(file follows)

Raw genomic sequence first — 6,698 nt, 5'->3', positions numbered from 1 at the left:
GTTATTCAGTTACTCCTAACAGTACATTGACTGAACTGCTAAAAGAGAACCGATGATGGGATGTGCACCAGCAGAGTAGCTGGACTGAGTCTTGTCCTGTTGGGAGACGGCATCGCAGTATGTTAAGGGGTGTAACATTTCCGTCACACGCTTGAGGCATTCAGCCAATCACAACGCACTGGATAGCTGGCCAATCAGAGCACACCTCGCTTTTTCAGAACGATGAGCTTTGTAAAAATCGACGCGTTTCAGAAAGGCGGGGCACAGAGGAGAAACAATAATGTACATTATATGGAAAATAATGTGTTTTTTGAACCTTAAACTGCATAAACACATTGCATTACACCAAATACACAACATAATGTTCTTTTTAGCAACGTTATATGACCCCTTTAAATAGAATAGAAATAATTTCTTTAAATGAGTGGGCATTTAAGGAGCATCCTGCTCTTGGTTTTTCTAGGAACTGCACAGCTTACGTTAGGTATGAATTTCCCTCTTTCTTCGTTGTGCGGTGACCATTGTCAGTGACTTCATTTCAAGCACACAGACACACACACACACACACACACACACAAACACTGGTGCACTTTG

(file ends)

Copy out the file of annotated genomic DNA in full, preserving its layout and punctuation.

Raw genomic sequence first — 6,698 nt, 5'->3', positions numbered from 1 at the left:
GTTATTCAGTTACTCCTAACAGTACATTGACTGAACTGCTAAAAGAGAACCGATGATGGGATGTGCACCAGCAGAGTAGCTGGACTGAGTCTTGTCCTGTTGGGAGACGGCATCGCAGTATGTTAAGGGGTGTAACATTTCCGTCACACGCTTGAGGCATTCAGCCAATCACAACGCACTGGATAGCTGGCCAATCAGAGCACACCTCGCTTTTTCAGAACGATGAGCTTTGTAAAAATCGACGCGTTTCAGAAAGGCGGGGCACAGAGGAGAAACAATAATGTACATTATATGGAAAATAATGTGTTTTTTGAACCTTAAACTGCATAAACACATTGCATTACACCAAATACACAACATAATGTTCTTTTTAGCAACGTTATATGACCCCTTTAAATAGAATAGAAATAATTTCTTTAAATGAGTGGGCATTTAAGGAGCATCCTGCTCTTGGTTTTTCTAGGAACTGCACAGCTTACGTTAGGTATGAATTTCCCTCTTTCTTCGTTGTGCGGTGACCATTGTCAGTGACTTCATTTCAAGCACACAGACACACACACACACACACACACACACAAACACTGGTGCACTTTG